How Do You Become a Paralegal?

ParalegalIf you have always wanted to join the fascinating legal field, but are not interested in the rigorous commitment needed to attend law school, then you may wish to become a paralegal. As a vital member of the legal team for assisting attorneys in their daily proceedings, paralegals are typically responsible for conducting research, maintaining records, arranging evidence, writing reports, drafting legal documents, pursuing affidavits, reviewing trial transcripts, filing appeals, and contacting clients or witnesses to schedule interviews. While most are employed in legal services, job opportunities for paralegals also exist within law libraries, financial services, insurance companies, and government agencies, according to the Bureau of Labor Statistics. In order to reach your professional aspirations, the following is a step-by-step guide on how you can become a paralegal.

Earn At Least an Associate’s Degree

Employers sometimes hire high school graduates with relevant legal work experience and no post-secondary education, but most paralegals have at least a two-year associate’s degree from a community college. Through a combination of paralegal training, legal research, and other academic subjects, associate’s degree programs are focused on improving the technical skills needed for success in the field. Some universities nationwide also offer the opportunity to pursue a bachelor’s or master’s degree related to paralegal studies for more advanced positions in supervising other paralegals and administrative staff. If you have already received a bachelor’s degree in another major, there are also certificate programs in paralegal studies that offer intensive training within just a few months.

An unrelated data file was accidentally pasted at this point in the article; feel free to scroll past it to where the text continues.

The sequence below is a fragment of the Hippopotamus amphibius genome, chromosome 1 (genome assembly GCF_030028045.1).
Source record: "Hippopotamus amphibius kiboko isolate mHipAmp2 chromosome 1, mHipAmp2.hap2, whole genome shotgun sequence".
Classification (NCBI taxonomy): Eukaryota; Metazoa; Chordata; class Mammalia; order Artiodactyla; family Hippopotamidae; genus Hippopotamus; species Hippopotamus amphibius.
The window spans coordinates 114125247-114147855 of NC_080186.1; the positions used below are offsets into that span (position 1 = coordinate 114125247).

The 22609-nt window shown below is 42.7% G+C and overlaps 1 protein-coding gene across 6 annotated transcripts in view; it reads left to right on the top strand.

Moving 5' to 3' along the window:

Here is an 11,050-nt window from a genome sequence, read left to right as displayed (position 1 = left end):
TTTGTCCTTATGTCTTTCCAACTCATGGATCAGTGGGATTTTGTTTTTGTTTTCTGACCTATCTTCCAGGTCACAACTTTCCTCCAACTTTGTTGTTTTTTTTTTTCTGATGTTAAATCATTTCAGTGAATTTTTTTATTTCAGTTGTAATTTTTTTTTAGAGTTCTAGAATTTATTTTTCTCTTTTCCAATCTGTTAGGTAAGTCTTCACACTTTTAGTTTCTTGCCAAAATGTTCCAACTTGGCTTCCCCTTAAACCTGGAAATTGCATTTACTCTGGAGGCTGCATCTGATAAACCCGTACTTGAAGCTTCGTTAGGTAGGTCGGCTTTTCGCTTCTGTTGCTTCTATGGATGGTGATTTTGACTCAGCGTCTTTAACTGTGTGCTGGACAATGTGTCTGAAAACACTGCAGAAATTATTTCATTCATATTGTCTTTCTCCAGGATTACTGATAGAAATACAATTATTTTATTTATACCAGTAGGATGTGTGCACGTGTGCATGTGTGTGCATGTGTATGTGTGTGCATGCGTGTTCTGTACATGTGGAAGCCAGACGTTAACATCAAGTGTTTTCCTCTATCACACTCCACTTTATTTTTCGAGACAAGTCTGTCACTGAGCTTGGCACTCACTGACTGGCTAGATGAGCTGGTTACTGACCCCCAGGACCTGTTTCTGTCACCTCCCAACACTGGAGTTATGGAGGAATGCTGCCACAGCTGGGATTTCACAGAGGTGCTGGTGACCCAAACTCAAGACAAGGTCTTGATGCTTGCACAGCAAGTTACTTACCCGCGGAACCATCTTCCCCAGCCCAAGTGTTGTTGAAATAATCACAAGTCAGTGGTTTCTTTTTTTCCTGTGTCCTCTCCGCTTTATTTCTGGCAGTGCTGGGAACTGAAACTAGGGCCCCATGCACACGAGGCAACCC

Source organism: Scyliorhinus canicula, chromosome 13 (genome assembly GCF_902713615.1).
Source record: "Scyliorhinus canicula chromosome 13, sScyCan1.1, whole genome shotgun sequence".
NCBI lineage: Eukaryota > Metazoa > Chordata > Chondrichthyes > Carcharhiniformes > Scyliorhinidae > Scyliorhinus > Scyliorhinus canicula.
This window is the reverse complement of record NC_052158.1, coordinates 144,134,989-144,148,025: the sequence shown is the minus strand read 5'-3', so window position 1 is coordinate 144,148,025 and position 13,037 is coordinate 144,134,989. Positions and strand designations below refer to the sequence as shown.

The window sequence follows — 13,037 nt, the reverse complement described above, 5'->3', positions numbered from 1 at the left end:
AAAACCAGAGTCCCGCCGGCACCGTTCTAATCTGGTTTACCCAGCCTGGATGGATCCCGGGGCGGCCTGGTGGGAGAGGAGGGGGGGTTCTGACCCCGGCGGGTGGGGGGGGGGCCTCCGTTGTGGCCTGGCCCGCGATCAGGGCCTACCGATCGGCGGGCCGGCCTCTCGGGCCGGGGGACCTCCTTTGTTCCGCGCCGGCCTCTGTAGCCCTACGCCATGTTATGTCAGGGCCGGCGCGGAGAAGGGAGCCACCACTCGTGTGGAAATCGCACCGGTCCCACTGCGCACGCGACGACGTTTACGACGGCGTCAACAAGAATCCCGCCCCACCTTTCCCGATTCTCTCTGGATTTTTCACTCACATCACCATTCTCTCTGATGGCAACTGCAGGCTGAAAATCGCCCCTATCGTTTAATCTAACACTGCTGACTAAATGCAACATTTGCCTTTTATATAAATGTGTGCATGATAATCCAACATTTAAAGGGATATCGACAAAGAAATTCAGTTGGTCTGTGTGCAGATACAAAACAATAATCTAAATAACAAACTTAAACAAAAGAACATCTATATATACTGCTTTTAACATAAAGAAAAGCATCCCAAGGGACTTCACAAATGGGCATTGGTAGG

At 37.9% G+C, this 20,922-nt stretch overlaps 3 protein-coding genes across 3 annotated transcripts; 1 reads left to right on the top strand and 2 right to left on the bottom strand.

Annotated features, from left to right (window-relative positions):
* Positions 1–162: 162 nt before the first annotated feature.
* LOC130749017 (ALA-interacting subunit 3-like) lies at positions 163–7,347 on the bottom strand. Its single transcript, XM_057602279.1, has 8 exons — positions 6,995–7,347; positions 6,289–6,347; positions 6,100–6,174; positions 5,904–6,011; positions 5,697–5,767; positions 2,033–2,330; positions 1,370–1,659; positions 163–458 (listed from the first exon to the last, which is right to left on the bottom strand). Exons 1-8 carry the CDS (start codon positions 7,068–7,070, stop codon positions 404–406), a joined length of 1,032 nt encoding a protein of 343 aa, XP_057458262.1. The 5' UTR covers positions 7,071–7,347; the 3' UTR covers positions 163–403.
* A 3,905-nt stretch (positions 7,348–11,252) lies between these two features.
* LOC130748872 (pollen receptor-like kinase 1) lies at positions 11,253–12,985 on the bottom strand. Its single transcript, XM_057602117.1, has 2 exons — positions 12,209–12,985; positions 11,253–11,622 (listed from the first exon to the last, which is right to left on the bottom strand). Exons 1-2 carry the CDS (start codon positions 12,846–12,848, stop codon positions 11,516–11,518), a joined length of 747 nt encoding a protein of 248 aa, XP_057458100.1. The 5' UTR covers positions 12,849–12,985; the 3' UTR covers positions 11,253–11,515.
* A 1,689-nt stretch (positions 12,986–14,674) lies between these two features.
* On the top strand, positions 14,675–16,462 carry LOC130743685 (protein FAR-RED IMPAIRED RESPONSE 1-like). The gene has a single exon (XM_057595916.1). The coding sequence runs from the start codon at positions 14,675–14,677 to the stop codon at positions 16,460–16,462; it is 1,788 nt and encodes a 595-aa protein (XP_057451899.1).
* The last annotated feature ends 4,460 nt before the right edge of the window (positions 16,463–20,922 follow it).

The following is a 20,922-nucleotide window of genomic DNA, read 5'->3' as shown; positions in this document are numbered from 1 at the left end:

Obtain Relevant Work Experience

Although some employers will hire entry-level paralegals without any experience and provide them with on-the-job training, the most promising job prospects are present for paralegals who have significant hands-on experience within the legal field. In most cases, employers will prefer job candidates who have obtained at least one year of experience working in a law firm or other office setting with a specific legal specialty. It is recommended that you find a job or internship within a law office completing administrative duties, including filing records, answering telephones, and assisting other paralegals. Not only will these experiences dazzle on a resume, but they will also provide a familiarity in the legal environment and offer a valuable opportunity to network with professionals already in the field.

Achieve Professional Paralegal Certification

In order to receive an advantage over other candidates in today’s competitive job market, you may also want to consider pursuing professional credentials with paralegal certification. After graduating with an associate’s or bachelor’s degree related to paralegal studies, students are typically eligible for earning voluntary certification by passing a comprehensive examination with certain levels of work experience. Paralegal certification is currently offered through the National Federation of Paralegal Associations (NFPA) through the completion of the Paralegal CORE Competency Exam or Paralegal Advanced Competency Exam (PACE). To maintain certification, you will need to complete at least eight hours of continuing education classes every two years to stay current on updated legal practices.

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Overall, becoming a paralegal will require you to develop a broad understanding of the legal field through a combination of post-secondary education and on-the-job training in law offices. Once you build the solid communication, interpersonal, organizational, investigative, and computer skills needed to become a paralegal, you will enjoy promising job prospects as the employment of paralegals is expected to grow rapidly by 17% before 2022 to enhance the efficiency of legal services.

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